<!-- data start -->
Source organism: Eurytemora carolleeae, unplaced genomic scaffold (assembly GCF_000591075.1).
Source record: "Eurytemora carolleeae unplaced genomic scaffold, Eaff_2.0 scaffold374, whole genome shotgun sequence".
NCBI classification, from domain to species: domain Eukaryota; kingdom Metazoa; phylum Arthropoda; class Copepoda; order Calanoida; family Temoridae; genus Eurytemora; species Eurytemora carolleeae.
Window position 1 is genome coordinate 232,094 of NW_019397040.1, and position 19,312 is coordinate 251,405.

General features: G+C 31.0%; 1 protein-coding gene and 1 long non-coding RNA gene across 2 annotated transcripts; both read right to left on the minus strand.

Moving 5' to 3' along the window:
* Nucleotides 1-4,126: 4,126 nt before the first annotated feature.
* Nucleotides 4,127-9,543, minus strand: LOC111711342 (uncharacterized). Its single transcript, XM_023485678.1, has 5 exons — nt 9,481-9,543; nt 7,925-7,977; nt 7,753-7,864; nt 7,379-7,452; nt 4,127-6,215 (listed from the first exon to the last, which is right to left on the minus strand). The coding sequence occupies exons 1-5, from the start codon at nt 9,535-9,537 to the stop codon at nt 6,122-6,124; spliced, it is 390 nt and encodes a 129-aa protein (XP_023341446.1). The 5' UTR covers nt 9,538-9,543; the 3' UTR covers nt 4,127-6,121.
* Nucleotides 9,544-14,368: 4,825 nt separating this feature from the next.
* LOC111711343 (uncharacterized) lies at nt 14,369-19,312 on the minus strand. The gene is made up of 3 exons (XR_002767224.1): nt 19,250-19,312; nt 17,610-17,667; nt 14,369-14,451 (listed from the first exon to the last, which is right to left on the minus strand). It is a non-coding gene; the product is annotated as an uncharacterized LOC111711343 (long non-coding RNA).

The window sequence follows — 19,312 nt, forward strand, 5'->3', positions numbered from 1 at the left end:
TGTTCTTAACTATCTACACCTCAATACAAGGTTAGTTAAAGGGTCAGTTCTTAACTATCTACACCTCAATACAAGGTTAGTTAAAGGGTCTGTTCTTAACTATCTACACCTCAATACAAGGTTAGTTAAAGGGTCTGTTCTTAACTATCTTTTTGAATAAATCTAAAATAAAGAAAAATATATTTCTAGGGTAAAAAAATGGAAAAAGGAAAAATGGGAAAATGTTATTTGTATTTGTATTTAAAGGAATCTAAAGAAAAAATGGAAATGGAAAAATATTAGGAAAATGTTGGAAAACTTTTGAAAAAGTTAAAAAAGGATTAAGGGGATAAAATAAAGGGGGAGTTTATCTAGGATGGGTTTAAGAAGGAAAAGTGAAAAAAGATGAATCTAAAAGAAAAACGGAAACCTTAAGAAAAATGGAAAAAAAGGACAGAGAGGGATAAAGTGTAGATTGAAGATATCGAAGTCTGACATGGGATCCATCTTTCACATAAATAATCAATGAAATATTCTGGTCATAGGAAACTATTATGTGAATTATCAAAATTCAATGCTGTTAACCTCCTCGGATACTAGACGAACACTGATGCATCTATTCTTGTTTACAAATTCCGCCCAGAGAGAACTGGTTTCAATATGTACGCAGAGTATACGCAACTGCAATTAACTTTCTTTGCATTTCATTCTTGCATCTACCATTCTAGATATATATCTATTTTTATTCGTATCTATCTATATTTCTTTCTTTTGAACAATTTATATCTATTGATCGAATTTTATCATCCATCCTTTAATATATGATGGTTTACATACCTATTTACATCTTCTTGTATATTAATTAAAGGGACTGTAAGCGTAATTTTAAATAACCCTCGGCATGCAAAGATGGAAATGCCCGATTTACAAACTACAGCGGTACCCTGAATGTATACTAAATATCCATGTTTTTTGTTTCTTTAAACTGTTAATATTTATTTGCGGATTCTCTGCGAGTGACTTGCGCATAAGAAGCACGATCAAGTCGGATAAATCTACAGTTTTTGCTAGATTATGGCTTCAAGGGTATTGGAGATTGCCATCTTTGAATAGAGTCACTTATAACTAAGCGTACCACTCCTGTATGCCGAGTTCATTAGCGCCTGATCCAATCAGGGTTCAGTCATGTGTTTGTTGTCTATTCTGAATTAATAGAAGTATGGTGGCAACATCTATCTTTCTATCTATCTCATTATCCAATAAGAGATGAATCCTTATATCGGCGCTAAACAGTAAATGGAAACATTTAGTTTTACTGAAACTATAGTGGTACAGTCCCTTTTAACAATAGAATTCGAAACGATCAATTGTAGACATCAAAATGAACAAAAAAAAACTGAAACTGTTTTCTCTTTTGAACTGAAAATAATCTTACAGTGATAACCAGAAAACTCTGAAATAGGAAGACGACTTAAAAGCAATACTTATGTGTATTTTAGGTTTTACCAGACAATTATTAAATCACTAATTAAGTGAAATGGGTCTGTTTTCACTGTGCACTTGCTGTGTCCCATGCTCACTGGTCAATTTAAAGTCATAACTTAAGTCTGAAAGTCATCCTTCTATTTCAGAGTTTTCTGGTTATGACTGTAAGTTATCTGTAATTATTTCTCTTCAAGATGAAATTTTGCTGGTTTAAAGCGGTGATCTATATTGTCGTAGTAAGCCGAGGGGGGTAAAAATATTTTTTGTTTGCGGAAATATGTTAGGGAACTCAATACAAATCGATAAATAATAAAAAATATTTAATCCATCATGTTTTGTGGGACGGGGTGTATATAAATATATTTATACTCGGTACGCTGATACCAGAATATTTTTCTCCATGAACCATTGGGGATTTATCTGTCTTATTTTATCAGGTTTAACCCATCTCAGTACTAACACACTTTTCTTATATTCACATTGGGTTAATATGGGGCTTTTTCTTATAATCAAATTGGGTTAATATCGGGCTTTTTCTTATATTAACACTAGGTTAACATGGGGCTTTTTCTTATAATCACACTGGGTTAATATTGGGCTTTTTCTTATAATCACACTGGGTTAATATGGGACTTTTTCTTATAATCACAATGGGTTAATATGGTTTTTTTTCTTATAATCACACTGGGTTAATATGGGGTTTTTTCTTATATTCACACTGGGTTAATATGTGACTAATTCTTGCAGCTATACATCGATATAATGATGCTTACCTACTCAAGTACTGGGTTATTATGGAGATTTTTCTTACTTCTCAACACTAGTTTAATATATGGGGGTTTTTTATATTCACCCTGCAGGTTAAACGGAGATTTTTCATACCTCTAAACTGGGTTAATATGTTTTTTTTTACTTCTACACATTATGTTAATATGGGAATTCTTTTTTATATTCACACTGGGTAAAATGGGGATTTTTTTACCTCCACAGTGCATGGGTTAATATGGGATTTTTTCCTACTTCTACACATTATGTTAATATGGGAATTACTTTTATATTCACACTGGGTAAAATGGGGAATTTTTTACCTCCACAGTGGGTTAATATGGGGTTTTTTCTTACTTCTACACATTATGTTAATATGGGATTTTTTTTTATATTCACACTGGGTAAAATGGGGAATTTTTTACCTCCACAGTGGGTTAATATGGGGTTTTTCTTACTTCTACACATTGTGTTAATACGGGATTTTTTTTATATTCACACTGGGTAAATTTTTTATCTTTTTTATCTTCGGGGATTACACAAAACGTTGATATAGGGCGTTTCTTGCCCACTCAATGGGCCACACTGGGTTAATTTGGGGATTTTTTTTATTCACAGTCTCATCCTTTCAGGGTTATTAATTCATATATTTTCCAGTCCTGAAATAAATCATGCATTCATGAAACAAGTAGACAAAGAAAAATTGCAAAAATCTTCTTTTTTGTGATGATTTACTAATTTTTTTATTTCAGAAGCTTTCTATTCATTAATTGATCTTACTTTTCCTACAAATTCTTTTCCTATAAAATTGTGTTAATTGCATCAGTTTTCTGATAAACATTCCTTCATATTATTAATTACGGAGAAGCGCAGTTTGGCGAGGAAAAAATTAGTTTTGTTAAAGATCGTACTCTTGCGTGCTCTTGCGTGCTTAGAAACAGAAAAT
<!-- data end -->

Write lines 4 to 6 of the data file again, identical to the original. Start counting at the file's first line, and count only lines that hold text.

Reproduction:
Window position 1 is genome coordinate 232,094 of NW_019397040.1, and position 19,312 is coordinate 251,405.

General features: G+C 31.0%; 1 protein-coding gene and 1 long non-coding RNA gene across 2 annotated transcripts; both read right to left on the minus strand.

Moving 5' to 3' along the window: